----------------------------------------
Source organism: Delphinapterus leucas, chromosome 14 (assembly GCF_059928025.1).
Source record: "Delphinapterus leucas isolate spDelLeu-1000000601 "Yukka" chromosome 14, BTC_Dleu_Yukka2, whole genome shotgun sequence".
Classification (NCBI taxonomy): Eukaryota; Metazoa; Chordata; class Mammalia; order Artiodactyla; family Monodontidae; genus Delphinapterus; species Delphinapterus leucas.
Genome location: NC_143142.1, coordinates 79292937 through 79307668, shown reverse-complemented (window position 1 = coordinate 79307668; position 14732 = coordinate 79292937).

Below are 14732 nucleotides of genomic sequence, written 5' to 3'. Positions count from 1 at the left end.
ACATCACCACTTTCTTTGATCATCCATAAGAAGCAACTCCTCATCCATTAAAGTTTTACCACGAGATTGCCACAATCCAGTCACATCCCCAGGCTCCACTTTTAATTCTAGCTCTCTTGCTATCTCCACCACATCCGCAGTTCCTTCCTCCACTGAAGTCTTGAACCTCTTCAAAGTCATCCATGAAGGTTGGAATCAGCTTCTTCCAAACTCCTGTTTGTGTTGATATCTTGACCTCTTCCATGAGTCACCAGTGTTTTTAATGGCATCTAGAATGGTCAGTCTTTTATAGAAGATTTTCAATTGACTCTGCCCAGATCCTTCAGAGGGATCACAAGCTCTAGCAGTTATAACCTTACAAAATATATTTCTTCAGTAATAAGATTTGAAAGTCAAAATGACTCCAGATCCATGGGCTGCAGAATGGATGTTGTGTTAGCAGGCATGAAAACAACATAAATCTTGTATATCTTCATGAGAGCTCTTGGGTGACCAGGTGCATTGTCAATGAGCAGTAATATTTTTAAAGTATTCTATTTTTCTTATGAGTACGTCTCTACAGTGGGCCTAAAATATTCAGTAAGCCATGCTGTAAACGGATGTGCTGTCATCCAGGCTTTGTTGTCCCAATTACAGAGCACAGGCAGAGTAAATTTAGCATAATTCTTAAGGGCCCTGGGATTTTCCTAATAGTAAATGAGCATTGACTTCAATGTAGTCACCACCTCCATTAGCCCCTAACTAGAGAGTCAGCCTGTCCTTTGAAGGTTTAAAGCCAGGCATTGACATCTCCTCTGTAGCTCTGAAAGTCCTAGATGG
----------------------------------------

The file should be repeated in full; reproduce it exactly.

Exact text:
Source organism: Delphinapterus leucas, chromosome 14 (assembly GCF_059928025.1).
Source record: "Delphinapterus leucas isolate spDelLeu-1000000601 "Yukka" chromosome 14, BTC_Dleu_Yukka2, whole genome shotgun sequence".
Classification (NCBI taxonomy): Eukaryota; Metazoa; Chordata; class Mammalia; order Artiodactyla; family Monodontidae; genus Delphinapterus; species Delphinapterus leucas.
Genome location: NC_143142.1, coordinates 79292937 through 79307668, shown reverse-complemented (window position 1 = coordinate 79307668; position 14732 = coordinate 79292937).

Below are 14732 nucleotides of genomic sequence, written 5' to 3'. Positions count from 1 at the left end.
ACATCACCACTTTCTTTGATCATCCATAAGAAGCAACTCCTCATCCATTAAAGTTTTACCACGAGATTGCCACAATCCAGTCACATCCCCAGGCTCCACTTTTAATTCTAGCTCTCTTGCTATCTCCACCACATCCGCAGTTCCTTCCTCCACTGAAGTCTTGAACCTCTTCAAAGTCATCCATGAAGGTTGGAATCAGCTTCTTCCAAACTCCTGTTTGTGTTGATATCTTGACCTCTTCCATGAGTCACCAGTGTTTTTAATGGCATCTAGAATGGTCAGTCTTTTATAGAAGATTTTCAATTGACTCTGCCCAGATCCTTCAGAGGGATCACAAGCTCTAGCAGTTATAACCTTACAAAATATATTTCTTCAGTAATAAGATTTGAAAGTCAAAATGACTCCAGATCCATGGGCTGCAGAATGGATGTTGTGTTAGCAGGCATGAAAACAACATAAATCTTGTATATCTTCATGAGAGCTCTTGGGTGACCAGGTGCATTGTCAATGAGCAGTAATATTTTTAAAGTATTCTATTTTTCTTATGAGTACGTCTCTACAGTGGGCCTAAAATATTCAGTAAGCCATGCTGTAAACGGATGTGCTGTCATCCAGGCTTTGTTGTCCCAATTACAGAGCACAGGCAGAGTAAATTTAGCATAATTCTTAAGGGCCCTGGGATTTTCCTAATAGTAAATGAGCATTGACTTCAATGTAGTCACCACCTCCATTAGCCCCTAACTAGAGAGTCAGCCTGTCCTTTGAAGGTTTAAAGCCAGGCATTGACATCTCCTCTGTAGCTCTGAAAGTCCTAGATGG